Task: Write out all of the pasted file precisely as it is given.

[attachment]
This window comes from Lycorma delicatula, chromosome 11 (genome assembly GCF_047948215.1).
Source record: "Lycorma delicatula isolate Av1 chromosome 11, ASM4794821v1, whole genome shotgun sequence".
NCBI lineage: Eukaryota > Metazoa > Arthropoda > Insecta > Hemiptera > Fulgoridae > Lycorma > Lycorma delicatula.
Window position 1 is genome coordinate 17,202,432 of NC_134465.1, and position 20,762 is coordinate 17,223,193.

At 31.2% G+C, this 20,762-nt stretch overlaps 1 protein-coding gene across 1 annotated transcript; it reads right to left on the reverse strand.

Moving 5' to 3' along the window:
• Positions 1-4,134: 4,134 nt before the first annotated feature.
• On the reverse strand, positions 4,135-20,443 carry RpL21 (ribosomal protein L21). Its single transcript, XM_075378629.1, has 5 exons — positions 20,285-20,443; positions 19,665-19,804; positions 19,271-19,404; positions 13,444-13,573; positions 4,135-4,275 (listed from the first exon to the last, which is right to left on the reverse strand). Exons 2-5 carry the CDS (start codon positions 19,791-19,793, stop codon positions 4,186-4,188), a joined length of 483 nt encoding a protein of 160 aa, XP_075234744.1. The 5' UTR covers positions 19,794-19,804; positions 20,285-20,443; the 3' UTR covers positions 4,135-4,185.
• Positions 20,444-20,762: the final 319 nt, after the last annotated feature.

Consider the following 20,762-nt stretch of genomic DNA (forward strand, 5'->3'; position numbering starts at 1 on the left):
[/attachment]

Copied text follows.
This window comes from Lycorma delicatula, chromosome 11 (genome assembly GCF_047948215.1).
Source record: "Lycorma delicatula isolate Av1 chromosome 11, ASM4794821v1, whole genome shotgun sequence".
NCBI lineage: Eukaryota > Metazoa > Arthropoda > Insecta > Hemiptera > Fulgoridae > Lycorma > Lycorma delicatula.
Window position 1 is genome coordinate 17,202,432 of NC_134465.1, and position 20,762 is coordinate 17,223,193.

At 31.2% G+C, this 20,762-nt stretch overlaps 1 protein-coding gene across 1 annotated transcript; it reads right to left on the reverse strand.

Moving 5' to 3' along the window:
• Positions 1-4,134: 4,134 nt before the first annotated feature.
• On the reverse strand, positions 4,135-20,443 carry RpL21 (ribosomal protein L21). Its single transcript, XM_075378629.1, has 5 exons — positions 20,285-20,443; positions 19,665-19,804; positions 19,271-19,404; positions 13,444-13,573; positions 4,135-4,275 (listed from the first exon to the last, which is right to left on the reverse strand). Exons 2-5 carry the CDS (start codon positions 19,791-19,793, stop codon positions 4,186-4,188), a joined length of 483 nt encoding a protein of 160 aa, XP_075234744.1. The 5' UTR covers positions 19,794-19,804; positions 20,285-20,443; the 3' UTR covers positions 4,135-4,185.
• Positions 20,444-20,762: the final 319 nt, after the last annotated feature.

Consider the following 20,762-nt stretch of genomic DNA (forward strand, 5'->3'; position numbering starts at 1 on the left):